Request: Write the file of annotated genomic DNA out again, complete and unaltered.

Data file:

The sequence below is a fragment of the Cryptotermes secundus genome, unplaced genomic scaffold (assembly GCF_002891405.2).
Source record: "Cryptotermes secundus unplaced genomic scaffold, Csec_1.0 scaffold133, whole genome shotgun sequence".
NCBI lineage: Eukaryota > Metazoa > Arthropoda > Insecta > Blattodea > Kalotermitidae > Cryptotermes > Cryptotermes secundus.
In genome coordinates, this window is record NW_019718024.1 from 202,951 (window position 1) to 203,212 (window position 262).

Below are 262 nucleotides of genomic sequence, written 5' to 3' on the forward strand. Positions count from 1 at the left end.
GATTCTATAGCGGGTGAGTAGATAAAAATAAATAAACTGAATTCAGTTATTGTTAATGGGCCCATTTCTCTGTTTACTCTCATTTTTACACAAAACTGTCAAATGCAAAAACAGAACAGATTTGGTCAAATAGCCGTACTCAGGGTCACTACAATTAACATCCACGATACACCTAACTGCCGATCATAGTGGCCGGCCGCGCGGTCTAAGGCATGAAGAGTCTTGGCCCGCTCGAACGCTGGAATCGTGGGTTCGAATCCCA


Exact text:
The sequence below is a fragment of the Cryptotermes secundus genome, unplaced genomic scaffold (assembly GCF_002891405.2).
Source record: "Cryptotermes secundus unplaced genomic scaffold, Csec_1.0 scaffold133, whole genome shotgun sequence".
NCBI lineage: Eukaryota > Metazoa > Arthropoda > Insecta > Blattodea > Kalotermitidae > Cryptotermes > Cryptotermes secundus.
In genome coordinates, this window is record NW_019718024.1 from 202,951 (window position 1) to 203,212 (window position 262).

Below are 262 nucleotides of genomic sequence, written 5' to 3' on the forward strand. Positions count from 1 at the left end.
GATTCTATAGCGGGTGAGTAGATAAAAATAAATAAACTGAATTCAGTTATTGTTAATGGGCCCATTTCTCTGTTTACTCTCATTTTTACACAAAACTGTCAAATGCAAAAACAGAACAGATTTGGTCAAATAGCCGTACTCAGGGTCACTACAATTAACATCCACGATACACCTAACTGCCGATCATAGTGGCCGGCCGCGCGGTCTAAGGCATGAAGAGTCTTGGCCCGCTCGAACGCTGGAATCGTGGGTTCGAATCCCA